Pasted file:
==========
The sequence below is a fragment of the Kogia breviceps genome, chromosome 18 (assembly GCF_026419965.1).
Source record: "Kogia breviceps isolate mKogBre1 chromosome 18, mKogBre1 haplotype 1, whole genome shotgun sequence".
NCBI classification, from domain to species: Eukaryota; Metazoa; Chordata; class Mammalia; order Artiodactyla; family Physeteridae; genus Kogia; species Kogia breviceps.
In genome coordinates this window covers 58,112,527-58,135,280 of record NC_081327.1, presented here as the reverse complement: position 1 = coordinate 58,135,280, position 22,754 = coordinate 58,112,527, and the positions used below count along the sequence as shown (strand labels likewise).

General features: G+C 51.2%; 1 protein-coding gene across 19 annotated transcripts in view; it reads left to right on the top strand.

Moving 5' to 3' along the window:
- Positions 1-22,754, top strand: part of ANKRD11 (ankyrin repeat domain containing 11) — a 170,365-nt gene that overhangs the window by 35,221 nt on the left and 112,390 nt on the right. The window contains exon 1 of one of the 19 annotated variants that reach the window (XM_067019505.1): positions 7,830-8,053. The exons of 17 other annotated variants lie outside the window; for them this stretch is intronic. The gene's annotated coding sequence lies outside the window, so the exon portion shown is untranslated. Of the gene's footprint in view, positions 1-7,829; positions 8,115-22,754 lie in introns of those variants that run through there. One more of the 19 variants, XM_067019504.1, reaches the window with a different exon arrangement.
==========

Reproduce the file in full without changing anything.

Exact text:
The sequence below is a fragment of the Kogia breviceps genome, chromosome 18 (assembly GCF_026419965.1).
Source record: "Kogia breviceps isolate mKogBre1 chromosome 18, mKogBre1 haplotype 1, whole genome shotgun sequence".
NCBI classification, from domain to species: Eukaryota; Metazoa; Chordata; class Mammalia; order Artiodactyla; family Physeteridae; genus Kogia; species Kogia breviceps.
In genome coordinates this window covers 58,112,527-58,135,280 of record NC_081327.1, presented here as the reverse complement: position 1 = coordinate 58,135,280, position 22,754 = coordinate 58,112,527, and the positions used below count along the sequence as shown (strand labels likewise).

General features: G+C 51.2%; 1 protein-coding gene across 19 annotated transcripts in view; it reads left to right on the top strand.

Moving 5' to 3' along the window:
- Positions 1-22,754, top strand: part of ANKRD11 (ankyrin repeat domain containing 11) — a 170,365-nt gene that overhangs the window by 35,221 nt on the left and 112,390 nt on the right. The window contains exon 1 of one of the 19 annotated variants that reach the window (XM_067019505.1): positions 7,830-8,053. The exons of 17 other annotated variants lie outside the window; for them this stretch is intronic. The gene's annotated coding sequence lies outside the window, so the exon portion shown is untranslated. Of the gene's footprint in view, positions 1-7,829; positions 8,115-22,754 lie in introns of those variants that run through there. One more of the 19 variants, XM_067019504.1, reaches the window with a different exon arrangement.